A few hours later, as I gathered accurate information about Kevin’s arrangements, I got more bad news.

I thought it odd that I didn’t see my buddy Rob Strickland at Selinsgrove the night before, now I know why. He past away suddenly Sunday afternoon, leaving behind a son and a daughter. I hope he got his cone of ice cream.

So what does all this mean?

Here is how the last three days events have effected me.

I’ve come to the conclusion that irony plays a large roll in life, at least it seems to in mine and it took Kevin’s death to make me see that.

Somehow, I almost feel like we should have had our guard up for something like this to happen. After all, wasn’t this season about the most tumultuous one we have had in a while before the accident in Nebraska? We had so many driver changes and abrupt, shocking moves by car owners and drivers. We are on the verge of losing a couple of speedways to malls or financial ruin and now this. Ironic?

It is so ironic that this normally outlaw boycotting “journalist” broke down late in the day and went to last summers outlaw show at Williams Grove in which The G-Man pulled off a stunning win. Also ironic is the fact that I took with me someone who had never seen a sprint car race before, much less a WoO event and then a darn local beat their butts in a fantastic race. The kind we all live for!

Extremely ironic is also the fact that Hodnett returned the Apple car to Lincoln’s victory lane, just hours after Kevin’s death, for the first time since Gobe put it there in 1997.

And how bout Rob and I ending our talk with that “it could happen anytime” talk and a day later he is gone?

My mom, who is not by nature an avid race fan, felt compelled to go with me to Williams Grove on one of those blustery cold, late winter Sundays earlier this year. She just wanted to go to a race she said and though I was concerned for her being out in the cold we went and she got to see The G-Man at his best, taking a win from Hodnett in turn three on the last lap. Just two weeks ago, Hodnett spoke of how that race changed the way he runs every event today. My mom now says she is so glad the mood struck her to go to a race that day. Isn’t that ironic?

And what about me getting a personal reality check on the way to work this morning in the wake of a pretty reality based weekend?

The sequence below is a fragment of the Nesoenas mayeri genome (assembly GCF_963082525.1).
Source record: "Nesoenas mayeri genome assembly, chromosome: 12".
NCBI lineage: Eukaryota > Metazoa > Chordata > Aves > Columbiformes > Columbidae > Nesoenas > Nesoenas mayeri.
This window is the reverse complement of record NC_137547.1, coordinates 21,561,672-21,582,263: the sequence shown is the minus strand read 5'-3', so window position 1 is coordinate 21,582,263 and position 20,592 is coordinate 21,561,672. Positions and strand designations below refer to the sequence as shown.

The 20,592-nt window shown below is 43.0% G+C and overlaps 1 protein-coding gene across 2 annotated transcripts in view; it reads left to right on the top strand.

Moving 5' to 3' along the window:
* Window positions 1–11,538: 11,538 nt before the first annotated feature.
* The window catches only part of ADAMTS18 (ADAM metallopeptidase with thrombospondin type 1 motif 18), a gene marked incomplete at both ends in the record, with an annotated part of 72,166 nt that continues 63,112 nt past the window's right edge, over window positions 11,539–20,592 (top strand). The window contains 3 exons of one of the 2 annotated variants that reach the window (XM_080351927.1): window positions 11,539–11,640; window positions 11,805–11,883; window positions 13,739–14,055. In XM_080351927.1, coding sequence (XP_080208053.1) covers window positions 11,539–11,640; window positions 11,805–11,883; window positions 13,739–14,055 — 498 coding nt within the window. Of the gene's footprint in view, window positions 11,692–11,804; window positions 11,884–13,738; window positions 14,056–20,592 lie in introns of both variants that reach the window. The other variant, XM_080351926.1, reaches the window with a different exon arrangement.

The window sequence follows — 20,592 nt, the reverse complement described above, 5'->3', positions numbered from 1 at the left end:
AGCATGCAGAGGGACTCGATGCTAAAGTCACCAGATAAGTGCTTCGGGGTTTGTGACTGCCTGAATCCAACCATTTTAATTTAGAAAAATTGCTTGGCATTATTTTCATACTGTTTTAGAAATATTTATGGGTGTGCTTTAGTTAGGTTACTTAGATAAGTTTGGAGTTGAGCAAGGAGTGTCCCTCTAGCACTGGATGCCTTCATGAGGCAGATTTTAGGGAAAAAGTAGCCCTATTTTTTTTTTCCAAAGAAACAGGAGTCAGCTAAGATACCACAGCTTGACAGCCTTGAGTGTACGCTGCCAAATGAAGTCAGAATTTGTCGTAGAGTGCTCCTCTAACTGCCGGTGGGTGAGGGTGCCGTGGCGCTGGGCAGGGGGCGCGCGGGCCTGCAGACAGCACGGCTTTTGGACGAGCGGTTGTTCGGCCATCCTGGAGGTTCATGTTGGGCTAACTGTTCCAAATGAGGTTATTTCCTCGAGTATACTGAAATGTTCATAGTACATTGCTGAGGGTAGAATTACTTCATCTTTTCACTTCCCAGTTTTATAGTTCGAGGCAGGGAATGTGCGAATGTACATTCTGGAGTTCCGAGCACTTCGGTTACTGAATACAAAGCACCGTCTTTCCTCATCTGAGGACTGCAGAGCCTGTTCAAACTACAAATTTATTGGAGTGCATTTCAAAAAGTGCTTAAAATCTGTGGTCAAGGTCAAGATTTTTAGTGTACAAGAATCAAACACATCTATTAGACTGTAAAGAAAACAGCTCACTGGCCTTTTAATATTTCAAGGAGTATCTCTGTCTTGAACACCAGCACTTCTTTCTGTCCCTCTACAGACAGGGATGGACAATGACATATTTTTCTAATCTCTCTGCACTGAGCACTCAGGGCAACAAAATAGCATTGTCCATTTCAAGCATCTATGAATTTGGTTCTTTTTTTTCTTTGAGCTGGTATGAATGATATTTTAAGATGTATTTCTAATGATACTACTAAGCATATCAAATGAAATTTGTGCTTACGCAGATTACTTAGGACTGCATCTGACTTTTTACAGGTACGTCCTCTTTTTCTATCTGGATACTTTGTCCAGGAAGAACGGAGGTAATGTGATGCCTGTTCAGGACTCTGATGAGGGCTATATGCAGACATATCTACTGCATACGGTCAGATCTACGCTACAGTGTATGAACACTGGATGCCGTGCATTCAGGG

The other big lesson I’ve learned is one of what the definition of family is. I realize now why I felt I had to go to Lincoln on Saturday. I understand what I needed.

I had to be with family.

I never really realized just what kind of ties I have been making over the last ten years or so. Indeed, racers are a family.

No matter if you are a driver, crew member, fan, reporter or an official, we are all family. Whether we realize it or not we function like one on a continual basis, enjoying hour upon hour together, forging relationships while doing something we love. It is only natural that we need to spend the hard times together as well.

Racers are definitely the tightest knit group of people I know and I am proud to boast such a large family. Thanks for making me aware of all of them Kevin.

I truly feel a sense of personal loss over the untimely death of our family member, Kevin Gobrecht. It is because of that sense of loss that my nephew and I will attend The G-Mans funeral services on Thursday night. It won’t be easy, but it is what families do.

Look at it this way.

For Kevin, long gone were the days when he heard the apple turn-over jokes passing through the grandstands. Instead, the talk was of the talented, educated man who was realizing his dreams, who was headed for the top, winning one of the sports premier events and finishing third in another. The talk in the stands and in the pits was that this guy was a PA Posse member so he must be good. He was doing his home town fans proud out on the road. He was The G-Man and everyone was saying that he was going to be a top gun on the tour. All of this was talk about him, and he got to hear it.

Now, for us, long gone is Kevin Gobrecht. But isn’t it more important that for him, the critical apple-turn-overs turned into the affectionate G-Man and Gobe, which led to success and gave him a chance to live and realize his dreams. How many of us will ever be able to say we really are living our dreams? How many of us will get to hear the critical talk do a 360 and become affectionate?

God needed one more driver to fill his starting lineup and he chose Kevin. I can here the announcer now. “Starting on the pole will be Jan and along side him comes Kenny followed by Daryl and Mitch and ………….”

Thanks for everything Kevin. We love you and miss you but will never forget! See you next lap buddy.